State-building, migration and economic development on the frontiers of northern Afghanistan and southern Tajikistan

Christian Bleuer*

*Corresponding author for this work

    Research output: Contribution to journalArticlepeer-review

    4 Citations (Scopus)

    Abstract

    The Kunduz River Valley of northern Afghanistan and the Vakhsh River Valley of southern Tajikistan followed what initially appear to be vastly different trajectories. Despite these two adjacent areas having had much in common throughout many periods of history, the present-day region of northern Afghanistan was eventually taken under the control of the Afghan state while the areas north of the Amu Darya and Panj River were to become part of the Soviet Union. However, instead of a divergent course of development and state-building, these two regions were subjected to very similar patterns of agricultural development and migration policies. " Empty" areas were to be populated, by force if necessary, wetlands were to be drained for agriculture, and cotton farming was to become pre-eminent. The end result in both areas was the creation of a socially diverse and economically significant region that was fully integrated into the modern state's economy and politics. This article analyzes and compares the motives and implementation of the state-building projects in both of these now domestically important regions and finds remarkable similarities despite the obvious differences in the structure of the Afghan and Soviet states.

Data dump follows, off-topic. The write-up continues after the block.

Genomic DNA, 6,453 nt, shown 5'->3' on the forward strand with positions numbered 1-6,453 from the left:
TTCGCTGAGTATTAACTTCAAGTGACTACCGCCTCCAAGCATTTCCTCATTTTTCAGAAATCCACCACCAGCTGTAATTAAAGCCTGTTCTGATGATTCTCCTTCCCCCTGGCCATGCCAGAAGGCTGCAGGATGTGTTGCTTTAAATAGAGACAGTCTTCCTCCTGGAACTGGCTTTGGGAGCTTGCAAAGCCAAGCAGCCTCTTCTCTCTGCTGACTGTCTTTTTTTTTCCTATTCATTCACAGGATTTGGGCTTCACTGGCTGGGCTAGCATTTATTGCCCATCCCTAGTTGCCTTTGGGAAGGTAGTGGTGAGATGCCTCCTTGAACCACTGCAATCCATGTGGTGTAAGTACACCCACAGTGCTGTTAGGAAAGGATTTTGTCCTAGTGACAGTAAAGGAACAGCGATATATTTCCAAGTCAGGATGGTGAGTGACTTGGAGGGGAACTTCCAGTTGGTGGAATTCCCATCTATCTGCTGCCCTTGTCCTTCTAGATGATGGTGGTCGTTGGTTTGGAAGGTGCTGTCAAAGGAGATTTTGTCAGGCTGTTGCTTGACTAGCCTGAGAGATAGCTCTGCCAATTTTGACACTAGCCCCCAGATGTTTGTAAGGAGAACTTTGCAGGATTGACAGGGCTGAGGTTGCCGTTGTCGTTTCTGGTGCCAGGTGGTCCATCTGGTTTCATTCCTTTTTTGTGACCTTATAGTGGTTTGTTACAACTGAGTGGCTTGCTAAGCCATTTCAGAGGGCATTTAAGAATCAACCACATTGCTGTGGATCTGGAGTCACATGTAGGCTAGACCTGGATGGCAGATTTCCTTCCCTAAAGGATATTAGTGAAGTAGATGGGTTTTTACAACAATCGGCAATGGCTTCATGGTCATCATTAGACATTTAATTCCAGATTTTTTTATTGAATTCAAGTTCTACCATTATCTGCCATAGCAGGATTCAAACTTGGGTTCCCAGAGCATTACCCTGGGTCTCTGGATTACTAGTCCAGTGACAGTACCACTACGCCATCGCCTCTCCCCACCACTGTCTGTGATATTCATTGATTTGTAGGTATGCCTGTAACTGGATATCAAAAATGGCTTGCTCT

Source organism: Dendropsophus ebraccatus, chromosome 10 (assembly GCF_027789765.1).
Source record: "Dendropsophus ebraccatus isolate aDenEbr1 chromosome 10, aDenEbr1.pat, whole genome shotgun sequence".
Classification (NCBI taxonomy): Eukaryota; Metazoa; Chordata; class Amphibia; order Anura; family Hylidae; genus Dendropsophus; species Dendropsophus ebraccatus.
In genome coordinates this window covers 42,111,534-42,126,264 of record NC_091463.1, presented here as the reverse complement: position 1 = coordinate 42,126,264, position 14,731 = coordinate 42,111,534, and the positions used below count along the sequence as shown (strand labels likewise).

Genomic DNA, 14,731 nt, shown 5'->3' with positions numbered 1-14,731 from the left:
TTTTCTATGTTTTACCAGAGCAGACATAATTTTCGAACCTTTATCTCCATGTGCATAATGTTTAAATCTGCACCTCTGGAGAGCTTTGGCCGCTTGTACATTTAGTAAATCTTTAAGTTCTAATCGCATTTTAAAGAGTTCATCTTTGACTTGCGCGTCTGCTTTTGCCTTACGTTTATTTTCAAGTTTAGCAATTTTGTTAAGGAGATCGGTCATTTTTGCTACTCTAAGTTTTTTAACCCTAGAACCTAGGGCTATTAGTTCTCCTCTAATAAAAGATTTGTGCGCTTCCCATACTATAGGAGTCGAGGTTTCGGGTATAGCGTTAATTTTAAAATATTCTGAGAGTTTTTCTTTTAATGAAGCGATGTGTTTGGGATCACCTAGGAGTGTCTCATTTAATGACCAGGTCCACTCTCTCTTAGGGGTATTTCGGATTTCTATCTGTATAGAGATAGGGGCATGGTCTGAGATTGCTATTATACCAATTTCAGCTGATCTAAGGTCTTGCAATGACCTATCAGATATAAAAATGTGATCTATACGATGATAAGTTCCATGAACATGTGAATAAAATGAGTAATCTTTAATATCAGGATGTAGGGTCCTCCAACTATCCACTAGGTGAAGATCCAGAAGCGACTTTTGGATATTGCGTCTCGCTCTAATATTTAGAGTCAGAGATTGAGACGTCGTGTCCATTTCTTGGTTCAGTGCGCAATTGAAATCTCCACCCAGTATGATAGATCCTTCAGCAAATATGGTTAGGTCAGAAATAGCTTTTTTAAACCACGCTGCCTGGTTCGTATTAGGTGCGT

Original languageEnglish
    Pages (from-to)69-79
    Number of pages11
    JournalJournal of Eurasian Studies
    Volume3
    Issue number1
    DOIs
    Publication statusPublished - Jan 2012

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